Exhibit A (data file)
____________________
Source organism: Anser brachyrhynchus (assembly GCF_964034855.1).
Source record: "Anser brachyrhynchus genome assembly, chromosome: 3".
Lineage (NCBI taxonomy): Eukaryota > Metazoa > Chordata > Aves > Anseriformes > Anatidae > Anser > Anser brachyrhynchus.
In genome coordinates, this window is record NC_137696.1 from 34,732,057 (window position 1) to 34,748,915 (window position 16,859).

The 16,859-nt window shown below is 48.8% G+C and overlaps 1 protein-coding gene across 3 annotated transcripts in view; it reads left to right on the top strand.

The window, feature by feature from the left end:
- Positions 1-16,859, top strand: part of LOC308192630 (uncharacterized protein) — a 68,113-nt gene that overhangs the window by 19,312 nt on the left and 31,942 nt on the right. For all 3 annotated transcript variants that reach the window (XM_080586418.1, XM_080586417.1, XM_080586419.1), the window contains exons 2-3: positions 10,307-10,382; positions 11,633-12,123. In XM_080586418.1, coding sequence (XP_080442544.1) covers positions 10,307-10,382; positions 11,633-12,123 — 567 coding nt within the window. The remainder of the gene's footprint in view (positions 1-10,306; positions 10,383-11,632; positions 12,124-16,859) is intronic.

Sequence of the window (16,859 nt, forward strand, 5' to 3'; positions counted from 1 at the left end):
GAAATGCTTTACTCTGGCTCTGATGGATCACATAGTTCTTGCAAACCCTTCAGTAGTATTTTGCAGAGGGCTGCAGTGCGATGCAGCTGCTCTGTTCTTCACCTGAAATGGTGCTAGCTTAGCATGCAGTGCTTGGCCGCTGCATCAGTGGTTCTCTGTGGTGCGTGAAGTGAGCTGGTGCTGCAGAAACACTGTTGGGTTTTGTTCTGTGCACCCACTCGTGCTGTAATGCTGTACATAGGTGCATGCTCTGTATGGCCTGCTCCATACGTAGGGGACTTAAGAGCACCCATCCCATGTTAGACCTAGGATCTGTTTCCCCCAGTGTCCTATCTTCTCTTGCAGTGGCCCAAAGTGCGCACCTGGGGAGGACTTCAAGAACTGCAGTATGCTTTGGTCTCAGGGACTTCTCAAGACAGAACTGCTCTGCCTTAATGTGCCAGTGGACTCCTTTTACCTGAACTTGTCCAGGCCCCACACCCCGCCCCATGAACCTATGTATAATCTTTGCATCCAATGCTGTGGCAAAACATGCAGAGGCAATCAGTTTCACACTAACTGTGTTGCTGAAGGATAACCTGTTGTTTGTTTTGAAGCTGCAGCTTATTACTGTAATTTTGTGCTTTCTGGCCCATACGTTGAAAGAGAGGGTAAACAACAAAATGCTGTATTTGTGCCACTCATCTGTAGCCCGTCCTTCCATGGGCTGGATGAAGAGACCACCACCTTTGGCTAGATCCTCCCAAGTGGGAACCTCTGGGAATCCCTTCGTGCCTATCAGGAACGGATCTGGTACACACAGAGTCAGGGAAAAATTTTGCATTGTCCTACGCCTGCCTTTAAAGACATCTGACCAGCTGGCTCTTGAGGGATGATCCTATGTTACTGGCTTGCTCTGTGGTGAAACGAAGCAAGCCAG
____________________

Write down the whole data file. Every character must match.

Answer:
Source organism: Anser brachyrhynchus (assembly GCF_964034855.1).
Source record: "Anser brachyrhynchus genome assembly, chromosome: 3".
Lineage (NCBI taxonomy): Eukaryota > Metazoa > Chordata > Aves > Anseriformes > Anatidae > Anser > Anser brachyrhynchus.
In genome coordinates, this window is record NC_137696.1 from 34,732,057 (window position 1) to 34,748,915 (window position 16,859).

The 16,859-nt window shown below is 48.8% G+C and overlaps 1 protein-coding gene across 3 annotated transcripts in view; it reads left to right on the top strand.

The window, feature by feature from the left end:
- Positions 1-16,859, top strand: part of LOC308192630 (uncharacterized protein) — a 68,113-nt gene that overhangs the window by 19,312 nt on the left and 31,942 nt on the right. For all 3 annotated transcript variants that reach the window (XM_080586418.1, XM_080586417.1, XM_080586419.1), the window contains exons 2-3: positions 10,307-10,382; positions 11,633-12,123. In XM_080586418.1, coding sequence (XP_080442544.1) covers positions 10,307-10,382; positions 11,633-12,123 — 567 coding nt within the window. The remainder of the gene's footprint in view (positions 1-10,306; positions 10,383-11,632; positions 12,124-16,859) is intronic.

Sequence of the window (16,859 nt, forward strand, 5' to 3'; positions counted from 1 at the left end):
GAAATGCTTTACTCTGGCTCTGATGGATCACATAGTTCTTGCAAACCCTTCAGTAGTATTTTGCAGAGGGCTGCAGTGCGATGCAGCTGCTCTGTTCTTCACCTGAAATGGTGCTAGCTTAGCATGCAGTGCTTGGCCGCTGCATCAGTGGTTCTCTGTGGTGCGTGAAGTGAGCTGGTGCTGCAGAAACACTGTTGGGTTTTGTTCTGTGCACCCACTCGTGCTGTAATGCTGTACATAGGTGCATGCTCTGTATGGCCTGCTCCATACGTAGGGGACTTAAGAGCACCCATCCCATGTTAGACCTAGGATCTGTTTCCCCCAGTGTCCTATCTTCTCTTGCAGTGGCCCAAAGTGCGCACCTGGGGAGGACTTCAAGAACTGCAGTATGCTTTGGTCTCAGGGACTTCTCAAGACAGAACTGCTCTGCCTTAATGTGCCAGTGGACTCCTTTTACCTGAACTTGTCCAGGCCCCACACCCCGCCCCATGAACCTATGTATAATCTTTGCATCCAATGCTGTGGCAAAACATGCAGAGGCAATCAGTTTCACACTAACTGTGTTGCTGAAGGATAACCTGTTGTTTGTTTTGAAGCTGCAGCTTATTACTGTAATTTTGTGCTTTCTGGCCCATACGTTGAAAGAGAGGGTAAACAACAAAATGCTGTATTTGTGCCACTCATCTGTAGCCCGTCCTTCCATGGGCTGGATGAAGAGACCACCACCTTTGGCTAGATCCTCCCAAGTGGGAACCTCTGGGAATCCCTTCGTGCCTATCAGGAACGGATCTGGTACACACAGAGTCAGGGAAAAATTTTGCATTGTCCTACGCCTGCCTTTAAAGACATCTGACCAGCTGGCTCTTGAGGGATGATCCTATGTTACTGGCTTGCTCTGTGGTGAAACGAAGCAAGCCAG